Legal Defenses to a Lawsuit
When answering a lawsuit, defendants can present information or evidence that reduces or eliminates their liability. These are called "affirmative defenses." Affirmative defenses are the legal reason why, even if everything happened just as described by the plaintiff, the defendant should not be held liable.
All defenses, supporting facts, and "new matters" constituting a defense must be included in the Answer (Code of Civil Procedure §431.30(b)(2)). If you do not raise a particular defense in your Answer, you will be prohibited from using or raising it later on (see Ekstrom v. Marquesa at Monarch Beach Homeowners Ass'n, 168 Cal. App. 4th 1111 (2008) (available online at http://tinyurl.com/Ekstrom-v-Marquesa)).
There are hundreds of available affirmative defenses - too many to list here. There are some affirmative defenses that may fit most case types and others that are specific to particular causes of action. A few of the common affirmative defenses that may apply to most types of cases include:
Running of the Statute of Limitations. California Code of Civil Procedure §§312-366.3 sets time limits for filing most types of lawsuits. This defense may apply if the complaint was filed after the time period allowed by law.
Example: Under California Law, cases for breach of written contract must be started within 4 years from the date the contract is breached. If a creditor sues you, and it has been more than 4 years since your last payment or other activity on the credit card, you may raise this defense. The creditor has missed the statue of limitations for this type of case.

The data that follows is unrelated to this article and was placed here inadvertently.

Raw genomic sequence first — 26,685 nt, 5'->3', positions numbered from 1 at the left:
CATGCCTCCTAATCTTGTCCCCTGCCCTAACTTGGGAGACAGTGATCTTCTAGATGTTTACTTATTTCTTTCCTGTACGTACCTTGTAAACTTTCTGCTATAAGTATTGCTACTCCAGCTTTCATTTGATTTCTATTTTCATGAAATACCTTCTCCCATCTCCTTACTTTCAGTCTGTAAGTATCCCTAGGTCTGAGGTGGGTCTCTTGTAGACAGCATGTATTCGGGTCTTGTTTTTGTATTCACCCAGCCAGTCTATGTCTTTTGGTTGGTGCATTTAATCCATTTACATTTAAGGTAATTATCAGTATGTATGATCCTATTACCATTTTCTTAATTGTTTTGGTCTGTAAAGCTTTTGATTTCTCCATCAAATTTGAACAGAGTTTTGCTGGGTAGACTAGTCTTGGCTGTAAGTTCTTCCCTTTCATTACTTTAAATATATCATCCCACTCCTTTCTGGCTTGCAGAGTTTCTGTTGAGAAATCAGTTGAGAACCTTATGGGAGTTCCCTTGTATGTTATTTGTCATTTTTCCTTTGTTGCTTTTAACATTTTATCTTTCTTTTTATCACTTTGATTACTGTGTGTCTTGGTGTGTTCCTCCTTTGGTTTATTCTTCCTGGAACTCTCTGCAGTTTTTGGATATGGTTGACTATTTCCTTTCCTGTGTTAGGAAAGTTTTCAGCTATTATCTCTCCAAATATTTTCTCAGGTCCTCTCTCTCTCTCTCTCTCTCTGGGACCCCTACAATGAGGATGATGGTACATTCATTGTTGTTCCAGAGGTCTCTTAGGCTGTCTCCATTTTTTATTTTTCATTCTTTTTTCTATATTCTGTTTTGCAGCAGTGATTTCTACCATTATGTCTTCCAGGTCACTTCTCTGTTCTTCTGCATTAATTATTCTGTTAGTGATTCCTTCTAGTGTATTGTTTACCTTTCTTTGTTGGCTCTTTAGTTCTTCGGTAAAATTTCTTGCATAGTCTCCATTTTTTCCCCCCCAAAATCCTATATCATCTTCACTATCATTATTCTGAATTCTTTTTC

Failure to State a Cause of Action. A complaint must include at least one cause of action, which is the legal theory upon which the lawsuit is based. Each cause of action has certain elements that must be included in the complaint and proved at trial. This defense may apply if the plaintiff has failed to state the necessary elements in their cause(s) of action.
Example: In a complaint for injury for breach of contract, the plaintiff must allege several elements: that a contract existed; that the plaintiff performed his or her part of the contract; that the defendant did not perform his or her part of the contract; and that the plaintiff was damaged by the defendant's breach of the contract. If the plaintiff does not state one or more of these elements in his complaint, the defendant may raise this defense.
Laches. Plaintiffs are required to act promptly to enforce their rights. This defense may apply if the plaintiff waited a long time to file the lawsuit without a good reason for the delay, and if the delay made it difficult for you to defend yourself, or causes you increased damages. The defense of laches is only available in cases where equitable relief, such as an injunction, is sought. This defense is not available in cases where the plaintiff is seeking money damages.
Example: The plaintiff intends to sue the defendant, but knows that the defendant has a very strong witness. The plaintiff also knows that the defendant's witness is terminally ill, with just a year to live. The plaintiff, without good cause, waits until this witness dies to file the case, harming the defendant's ability to defend the matter. In this case, laches could apply because the plaintiff waited unreasonably long to file suit, and the defendant's ability to defend the case was severely prejudiced as a result.
Waiver and Estoppel. These two defenses are closely related. They are based on the concept that if the plaintiff says one thing, and the defendant relies upon it, but then the plaintiff does another thing, the plaintiff may be held to what they said or did first.